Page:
undesirable because of the small difference between R(rstd , rstd ) and R(0, 0).
To remove the source power(P ) dependence, I define the sample reflectance MR as
MR = rstd ·
R(rsdirect , rs ) − R(0, 0)
.
R(rstd , rstd ) − R(0, 0)
(3.4)
MR is the ratio of the difference in power measured between a sample and an open sample
port to the difference in power measured between a reflection standard and an open sample
port, where the experimental setups for R(rsdirect , rs ), R(0, 0), and R(rstd , rstd ) are specified
in figure 3.2. Subtraction of a dark signal measurement provides two significant benefits
over normalization by a ratio R(rsdirect , rs )/R(rstd , rstd ). First, error is reduced especially
for low reflection samples caused by a DC offset in the signal due to dark current in the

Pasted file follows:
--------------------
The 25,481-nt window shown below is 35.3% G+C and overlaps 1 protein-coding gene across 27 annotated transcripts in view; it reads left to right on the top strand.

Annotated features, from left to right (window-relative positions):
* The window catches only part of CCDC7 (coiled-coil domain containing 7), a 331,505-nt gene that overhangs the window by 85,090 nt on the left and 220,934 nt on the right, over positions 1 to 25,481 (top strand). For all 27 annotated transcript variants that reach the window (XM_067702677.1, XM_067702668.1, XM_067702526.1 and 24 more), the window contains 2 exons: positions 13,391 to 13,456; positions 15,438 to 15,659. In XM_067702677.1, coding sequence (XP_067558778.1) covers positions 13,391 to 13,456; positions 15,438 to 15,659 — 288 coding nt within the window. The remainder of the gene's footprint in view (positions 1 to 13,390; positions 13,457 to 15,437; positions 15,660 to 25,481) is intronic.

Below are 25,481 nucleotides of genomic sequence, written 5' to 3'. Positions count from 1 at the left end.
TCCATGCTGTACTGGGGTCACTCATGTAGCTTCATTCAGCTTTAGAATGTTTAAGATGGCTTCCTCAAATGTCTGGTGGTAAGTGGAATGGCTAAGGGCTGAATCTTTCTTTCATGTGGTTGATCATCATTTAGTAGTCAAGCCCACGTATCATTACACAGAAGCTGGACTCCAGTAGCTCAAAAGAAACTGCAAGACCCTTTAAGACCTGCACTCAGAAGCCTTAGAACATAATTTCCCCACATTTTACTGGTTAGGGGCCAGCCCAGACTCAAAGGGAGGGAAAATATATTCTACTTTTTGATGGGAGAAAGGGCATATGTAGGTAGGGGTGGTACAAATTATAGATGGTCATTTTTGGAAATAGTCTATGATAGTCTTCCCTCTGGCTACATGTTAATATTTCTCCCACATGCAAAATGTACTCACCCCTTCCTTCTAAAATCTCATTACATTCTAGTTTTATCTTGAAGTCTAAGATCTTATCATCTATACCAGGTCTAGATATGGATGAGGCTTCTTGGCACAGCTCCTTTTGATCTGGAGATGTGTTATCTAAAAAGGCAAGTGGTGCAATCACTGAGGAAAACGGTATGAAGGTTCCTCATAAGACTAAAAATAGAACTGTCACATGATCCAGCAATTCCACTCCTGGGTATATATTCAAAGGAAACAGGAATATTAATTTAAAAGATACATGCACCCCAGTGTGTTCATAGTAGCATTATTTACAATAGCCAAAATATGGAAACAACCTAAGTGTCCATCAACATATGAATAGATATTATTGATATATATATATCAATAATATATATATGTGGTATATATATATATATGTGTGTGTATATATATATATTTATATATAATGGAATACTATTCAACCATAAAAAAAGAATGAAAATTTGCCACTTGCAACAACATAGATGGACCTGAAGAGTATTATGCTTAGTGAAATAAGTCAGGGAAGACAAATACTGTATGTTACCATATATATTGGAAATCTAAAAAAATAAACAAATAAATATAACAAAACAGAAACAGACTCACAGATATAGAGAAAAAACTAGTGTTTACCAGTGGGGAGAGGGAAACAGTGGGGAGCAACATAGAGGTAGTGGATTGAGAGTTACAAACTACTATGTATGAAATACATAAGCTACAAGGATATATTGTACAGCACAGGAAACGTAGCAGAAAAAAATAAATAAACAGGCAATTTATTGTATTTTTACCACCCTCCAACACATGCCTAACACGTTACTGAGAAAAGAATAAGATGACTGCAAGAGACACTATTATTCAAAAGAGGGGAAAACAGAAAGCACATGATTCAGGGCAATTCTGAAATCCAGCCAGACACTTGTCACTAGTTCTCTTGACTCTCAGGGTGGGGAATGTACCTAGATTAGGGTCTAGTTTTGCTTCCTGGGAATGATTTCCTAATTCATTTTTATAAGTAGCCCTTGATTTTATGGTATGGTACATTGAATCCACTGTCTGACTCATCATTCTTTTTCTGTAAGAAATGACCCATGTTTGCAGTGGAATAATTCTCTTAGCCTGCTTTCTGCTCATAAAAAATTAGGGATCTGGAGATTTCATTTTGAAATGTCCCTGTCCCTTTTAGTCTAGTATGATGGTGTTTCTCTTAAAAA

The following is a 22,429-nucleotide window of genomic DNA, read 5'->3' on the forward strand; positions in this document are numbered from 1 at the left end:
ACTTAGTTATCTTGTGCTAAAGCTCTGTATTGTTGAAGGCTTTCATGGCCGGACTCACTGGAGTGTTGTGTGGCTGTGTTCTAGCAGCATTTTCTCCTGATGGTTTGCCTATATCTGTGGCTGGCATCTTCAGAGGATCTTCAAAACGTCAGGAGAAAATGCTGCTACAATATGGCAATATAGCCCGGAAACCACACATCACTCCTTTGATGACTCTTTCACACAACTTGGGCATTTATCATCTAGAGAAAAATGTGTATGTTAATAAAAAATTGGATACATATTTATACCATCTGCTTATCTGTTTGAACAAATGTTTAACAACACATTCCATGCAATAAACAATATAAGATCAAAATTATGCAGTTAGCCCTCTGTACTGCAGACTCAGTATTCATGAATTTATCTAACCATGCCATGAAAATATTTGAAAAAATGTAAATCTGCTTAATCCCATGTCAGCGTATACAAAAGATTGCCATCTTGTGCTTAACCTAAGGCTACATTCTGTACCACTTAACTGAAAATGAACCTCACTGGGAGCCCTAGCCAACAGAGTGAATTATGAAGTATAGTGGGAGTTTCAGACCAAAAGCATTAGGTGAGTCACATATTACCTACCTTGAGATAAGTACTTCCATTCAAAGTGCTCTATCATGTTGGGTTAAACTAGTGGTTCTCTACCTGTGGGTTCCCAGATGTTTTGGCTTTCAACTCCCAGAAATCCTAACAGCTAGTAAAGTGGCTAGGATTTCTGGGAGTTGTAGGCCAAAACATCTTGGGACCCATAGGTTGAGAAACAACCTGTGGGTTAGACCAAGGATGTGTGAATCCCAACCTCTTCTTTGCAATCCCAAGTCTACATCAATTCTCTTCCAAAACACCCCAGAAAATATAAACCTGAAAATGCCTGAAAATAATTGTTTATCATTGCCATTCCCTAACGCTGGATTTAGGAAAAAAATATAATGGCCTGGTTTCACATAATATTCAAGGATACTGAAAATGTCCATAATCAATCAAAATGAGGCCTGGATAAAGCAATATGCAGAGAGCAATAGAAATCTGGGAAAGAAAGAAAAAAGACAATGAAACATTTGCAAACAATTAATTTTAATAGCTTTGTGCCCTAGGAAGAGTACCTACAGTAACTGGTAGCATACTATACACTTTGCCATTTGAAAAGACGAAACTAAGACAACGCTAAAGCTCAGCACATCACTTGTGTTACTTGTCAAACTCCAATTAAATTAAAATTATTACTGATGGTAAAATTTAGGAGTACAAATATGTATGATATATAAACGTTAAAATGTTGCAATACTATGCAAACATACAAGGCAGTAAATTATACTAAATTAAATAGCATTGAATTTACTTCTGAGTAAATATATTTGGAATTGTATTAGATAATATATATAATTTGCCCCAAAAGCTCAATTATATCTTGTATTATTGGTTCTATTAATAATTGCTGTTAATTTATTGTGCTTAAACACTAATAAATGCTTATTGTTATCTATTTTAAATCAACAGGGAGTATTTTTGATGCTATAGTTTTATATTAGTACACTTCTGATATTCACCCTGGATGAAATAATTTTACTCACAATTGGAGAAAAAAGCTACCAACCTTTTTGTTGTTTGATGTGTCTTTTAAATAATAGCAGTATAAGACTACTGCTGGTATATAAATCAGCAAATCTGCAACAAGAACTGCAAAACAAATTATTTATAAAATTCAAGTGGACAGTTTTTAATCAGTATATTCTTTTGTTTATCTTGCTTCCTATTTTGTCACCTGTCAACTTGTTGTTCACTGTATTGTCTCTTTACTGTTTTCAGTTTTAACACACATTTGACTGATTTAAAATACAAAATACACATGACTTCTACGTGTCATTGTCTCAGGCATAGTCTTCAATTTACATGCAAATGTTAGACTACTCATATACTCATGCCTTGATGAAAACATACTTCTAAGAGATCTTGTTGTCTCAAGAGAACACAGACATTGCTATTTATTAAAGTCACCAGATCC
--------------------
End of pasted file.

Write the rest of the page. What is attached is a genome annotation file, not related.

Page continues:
detector. Second, the measurement R(0, 0) is largely a measure of the fraction of light
that is initially incident upon the sphere wall f , especially when white light sources are
employed. By subtracting R(0, 0), the effect of f may be accounted for without a direct
method of determining its value. Similarly, the measured transmittance is defined as
MT = tstd ·
T (tdirect
, rs ) − Tdark
s
T (0, 0) − Tdark
(3.5)
where the experimental setups for T (tdirect
, rs ), T (0, 0), and Tdark are shown in figure 3.3.
s
Additionally, reflectance and transmittance values determined using dark subtraction
have a range between 0 and 1, as opposed to a constant lower limit greater than zero that
47
depends upon the experimental apparatus. The measured reflectance with a sphere and
the true reflectance are exact at values of zero and rstd and are relative at intermediate